The majority of Germans back calls for an upper limit to be placed on the number of refugees entering the country, an issue that has divided Chancellor Angela Merkel's conservative political bloc.
A survey drawn up by pollsters TNS Emnid for the magazine Focus and released on Friday found that 60 per cent support imposing a cap as demanded by the Christian Social Union (CSU), the Bavarian-based allies of Merkel's Christian Democrats (CDU).
However, only 35 per cent back Merkel's opposition to an upper limit.
In addition to the other major German parties, Merkel's rejection of the CSU's call for an annual limit of 200,000 also has the backing of the chief of the nation's top court.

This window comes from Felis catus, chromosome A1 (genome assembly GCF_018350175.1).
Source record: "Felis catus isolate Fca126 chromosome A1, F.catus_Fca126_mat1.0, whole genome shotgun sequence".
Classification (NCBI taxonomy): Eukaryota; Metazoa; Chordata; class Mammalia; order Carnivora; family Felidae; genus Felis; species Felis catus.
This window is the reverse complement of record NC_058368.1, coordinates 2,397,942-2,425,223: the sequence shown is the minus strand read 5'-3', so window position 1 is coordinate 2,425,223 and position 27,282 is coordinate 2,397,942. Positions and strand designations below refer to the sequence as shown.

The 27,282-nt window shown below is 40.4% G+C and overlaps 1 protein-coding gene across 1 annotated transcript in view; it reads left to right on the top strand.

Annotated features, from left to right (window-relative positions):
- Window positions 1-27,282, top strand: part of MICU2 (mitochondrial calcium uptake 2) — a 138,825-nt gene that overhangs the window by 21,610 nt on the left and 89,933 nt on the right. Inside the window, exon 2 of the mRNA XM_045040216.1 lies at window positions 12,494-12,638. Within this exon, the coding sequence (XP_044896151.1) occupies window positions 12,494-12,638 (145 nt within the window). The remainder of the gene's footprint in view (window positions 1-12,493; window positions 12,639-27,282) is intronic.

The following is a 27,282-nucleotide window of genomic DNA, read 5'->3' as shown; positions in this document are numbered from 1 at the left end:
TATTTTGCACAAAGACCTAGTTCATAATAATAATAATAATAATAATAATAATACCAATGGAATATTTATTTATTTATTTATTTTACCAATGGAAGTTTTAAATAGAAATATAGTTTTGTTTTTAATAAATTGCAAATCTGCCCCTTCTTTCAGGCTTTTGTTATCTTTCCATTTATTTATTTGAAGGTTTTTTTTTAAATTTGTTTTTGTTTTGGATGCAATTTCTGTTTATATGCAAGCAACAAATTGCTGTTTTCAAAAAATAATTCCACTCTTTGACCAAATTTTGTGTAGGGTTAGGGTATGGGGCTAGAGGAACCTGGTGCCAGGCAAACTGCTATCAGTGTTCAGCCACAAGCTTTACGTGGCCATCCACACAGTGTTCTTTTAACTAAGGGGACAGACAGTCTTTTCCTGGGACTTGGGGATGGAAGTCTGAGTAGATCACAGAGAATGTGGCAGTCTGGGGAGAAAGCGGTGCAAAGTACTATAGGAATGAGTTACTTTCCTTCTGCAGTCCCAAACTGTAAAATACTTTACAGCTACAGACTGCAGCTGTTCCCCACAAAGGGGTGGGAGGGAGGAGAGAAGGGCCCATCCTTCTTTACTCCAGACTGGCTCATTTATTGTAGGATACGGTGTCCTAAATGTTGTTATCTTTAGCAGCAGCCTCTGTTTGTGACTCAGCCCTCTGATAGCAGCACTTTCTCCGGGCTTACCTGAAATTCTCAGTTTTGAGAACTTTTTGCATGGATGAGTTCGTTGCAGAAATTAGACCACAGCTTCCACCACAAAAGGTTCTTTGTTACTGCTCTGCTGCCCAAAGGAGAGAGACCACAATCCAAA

Andreas Vosskuhle, who heads up the Constitutional Court, said earlier this year that placing a limit on the number of refugees entering the nation was contrary to the constitution, which calls on the country to provide refuge for those escaping persecution.
After climbing to about 1 million last year, the number of refugees entering Germany has dropped dramatically this year.
However, the Bielefeld-based TNS Emnid poll found that 64 per cent of CDU-CSU members still supported the call by CSU chief and Bavarian Premier Horst Seehofer for stemming the flow of refugees through imposing a limit.
TNS Emnid surveyed 1,002 German voters between September 13 and 14.